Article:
Maryland offering online tax payments
- By Dibya Sarkar
- Aug 31, 2000
Maryland residents, long experienced at filing taxes electronically, will
now be able to make tax payments electronically as well.
The state last week signed an agreement with Stamford, Conn.-based Official
Payments Corp. (OPC) to make the service available to taxpayers via the
Internet and over the telephone.
"It's just to offer another option to taxpayers," said Mike Golden,
spokesman for the Maryland comptroller's office. "We're just trying to make
it as convenient for the taxpayer as possible."
Taxpayers can pay by credit card by visiting www.officialpayments.com or
calling toll-free at (888) 2PAY-TAX. The company will charge taxpayers a
"convenience fee" — 2.5 percent of their tax payment — for processing the
transaction. For instance, a resident, who owes Maryland $900 and pays through
the service, would be charged an additional $22.50, for total payment of
$922.50. American Express, Discover Card, MasterCard will be accepted.
Thomas Evans, chairman and CEO of the 4-year-old company, said the option
is attractive to taxpayers for several reasons. The service is convenient;
taxpayers can defer payment by putting it on a credit card; or they can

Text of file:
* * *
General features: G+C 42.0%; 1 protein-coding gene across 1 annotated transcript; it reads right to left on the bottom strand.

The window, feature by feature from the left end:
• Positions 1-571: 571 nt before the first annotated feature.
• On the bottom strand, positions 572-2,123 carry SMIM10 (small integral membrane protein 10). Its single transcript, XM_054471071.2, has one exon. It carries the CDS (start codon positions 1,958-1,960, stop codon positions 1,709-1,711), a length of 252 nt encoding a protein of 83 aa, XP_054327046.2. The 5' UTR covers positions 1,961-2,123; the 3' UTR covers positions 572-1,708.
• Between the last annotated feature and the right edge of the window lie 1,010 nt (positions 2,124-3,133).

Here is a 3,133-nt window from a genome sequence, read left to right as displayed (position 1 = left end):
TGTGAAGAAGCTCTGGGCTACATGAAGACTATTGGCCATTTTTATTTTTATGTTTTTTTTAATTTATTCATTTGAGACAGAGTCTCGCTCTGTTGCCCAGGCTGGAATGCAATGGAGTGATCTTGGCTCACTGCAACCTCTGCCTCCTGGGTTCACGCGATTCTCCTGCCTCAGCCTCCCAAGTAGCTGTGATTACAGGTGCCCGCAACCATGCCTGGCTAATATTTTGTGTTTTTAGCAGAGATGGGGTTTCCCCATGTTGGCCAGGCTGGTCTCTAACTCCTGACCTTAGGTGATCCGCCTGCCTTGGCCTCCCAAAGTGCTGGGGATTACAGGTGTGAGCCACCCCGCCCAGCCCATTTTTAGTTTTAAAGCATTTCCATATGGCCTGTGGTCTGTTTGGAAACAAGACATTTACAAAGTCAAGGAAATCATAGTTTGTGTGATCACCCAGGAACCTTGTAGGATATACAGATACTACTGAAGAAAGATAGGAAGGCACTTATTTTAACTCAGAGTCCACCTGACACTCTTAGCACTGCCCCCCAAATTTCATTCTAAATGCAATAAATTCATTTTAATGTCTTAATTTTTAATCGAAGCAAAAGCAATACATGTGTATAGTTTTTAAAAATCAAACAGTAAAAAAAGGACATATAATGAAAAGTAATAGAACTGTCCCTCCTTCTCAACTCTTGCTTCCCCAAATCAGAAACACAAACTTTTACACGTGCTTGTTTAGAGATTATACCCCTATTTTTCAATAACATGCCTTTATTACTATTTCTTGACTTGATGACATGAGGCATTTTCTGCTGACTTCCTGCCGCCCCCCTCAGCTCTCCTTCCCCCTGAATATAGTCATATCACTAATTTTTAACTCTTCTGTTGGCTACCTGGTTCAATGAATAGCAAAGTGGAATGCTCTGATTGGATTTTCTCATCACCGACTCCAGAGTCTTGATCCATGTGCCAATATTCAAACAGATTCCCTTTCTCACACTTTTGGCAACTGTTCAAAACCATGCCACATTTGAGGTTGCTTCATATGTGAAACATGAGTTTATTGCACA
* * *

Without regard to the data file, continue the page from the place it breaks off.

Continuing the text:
earn airline frequent flyer miles, cash-back rewards or other incentives
a credit company may offer its customers, he said.
OPC offers electronic payment options to more than 550 municipal and county
entities and provides similar services to Arkansas, California, Connecticut,
the District of Columbia, Illinois, New Jersey, Oklahoma, Minnesota and
the U.S. Internal Revenue Service.
Evans said more people are charging their tax payments online and by telephone.
In California, he said the service increased 800 percent in dollar volume
from 1999 to 2000. He said federal tax payments through his company increased
fourfold during the same period.
Maryland residents, Golden said, have been filing taxes electronically for
the last 10 years. Online filing has been available the last two years.
Usage has been "growing by leaps and bounds," he said, adding that 400,000
individuals filed electronically last year.
Maryland's fiscal 2000 ended June 30. Tax payments for the fiscal year are
due between Jan. 1 and April 16, 2001. Evans said the system should be up
and running by then.